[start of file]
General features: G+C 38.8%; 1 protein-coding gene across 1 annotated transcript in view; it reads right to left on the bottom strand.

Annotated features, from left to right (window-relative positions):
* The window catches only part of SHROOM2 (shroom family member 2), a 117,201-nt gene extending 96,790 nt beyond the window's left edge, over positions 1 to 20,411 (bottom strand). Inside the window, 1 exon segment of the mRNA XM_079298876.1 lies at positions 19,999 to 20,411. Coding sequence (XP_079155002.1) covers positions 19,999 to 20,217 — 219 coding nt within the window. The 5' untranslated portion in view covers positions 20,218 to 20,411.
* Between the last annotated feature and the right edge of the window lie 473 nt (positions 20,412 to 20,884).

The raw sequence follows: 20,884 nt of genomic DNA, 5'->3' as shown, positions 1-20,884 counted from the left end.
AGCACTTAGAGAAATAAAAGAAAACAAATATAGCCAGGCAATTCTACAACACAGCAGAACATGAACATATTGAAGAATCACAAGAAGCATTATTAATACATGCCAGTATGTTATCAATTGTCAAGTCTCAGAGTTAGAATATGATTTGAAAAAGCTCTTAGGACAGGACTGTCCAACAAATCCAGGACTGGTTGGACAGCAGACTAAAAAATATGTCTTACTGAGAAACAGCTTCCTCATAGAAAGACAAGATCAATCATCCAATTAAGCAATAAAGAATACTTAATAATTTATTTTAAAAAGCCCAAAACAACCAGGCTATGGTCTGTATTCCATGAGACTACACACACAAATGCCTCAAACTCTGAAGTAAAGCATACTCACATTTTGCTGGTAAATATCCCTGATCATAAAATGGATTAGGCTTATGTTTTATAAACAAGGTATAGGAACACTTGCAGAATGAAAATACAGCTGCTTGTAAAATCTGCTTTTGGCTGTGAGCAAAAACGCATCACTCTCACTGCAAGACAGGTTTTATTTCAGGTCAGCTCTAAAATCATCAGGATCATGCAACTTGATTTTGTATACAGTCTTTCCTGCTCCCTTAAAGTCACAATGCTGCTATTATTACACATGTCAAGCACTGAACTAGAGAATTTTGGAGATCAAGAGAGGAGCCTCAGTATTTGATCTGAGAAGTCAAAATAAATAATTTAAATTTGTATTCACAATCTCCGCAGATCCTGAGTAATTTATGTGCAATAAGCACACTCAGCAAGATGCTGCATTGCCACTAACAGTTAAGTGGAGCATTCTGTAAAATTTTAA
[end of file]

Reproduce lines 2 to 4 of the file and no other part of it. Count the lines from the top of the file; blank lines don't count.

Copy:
Annotated features, from left to right (window-relative positions):
* The window catches only part of SHROOM2 (shroom family member 2), a 117,201-nt gene extending 96,790 nt beyond the window's left edge, over positions 1 to 20,411 (bottom strand). Inside the window, 1 exon segment of the mRNA XM_079298876.1 lies at positions 19,999 to 20,411. Coding sequence (XP_079155002.1) covers positions 19,999 to 20,217 — 219 coding nt within the window. The 5' untranslated portion in view covers positions 20,218 to 20,411.
* Between the last annotated feature and the right edge of the window lie 473 nt (positions 20,412 to 20,884).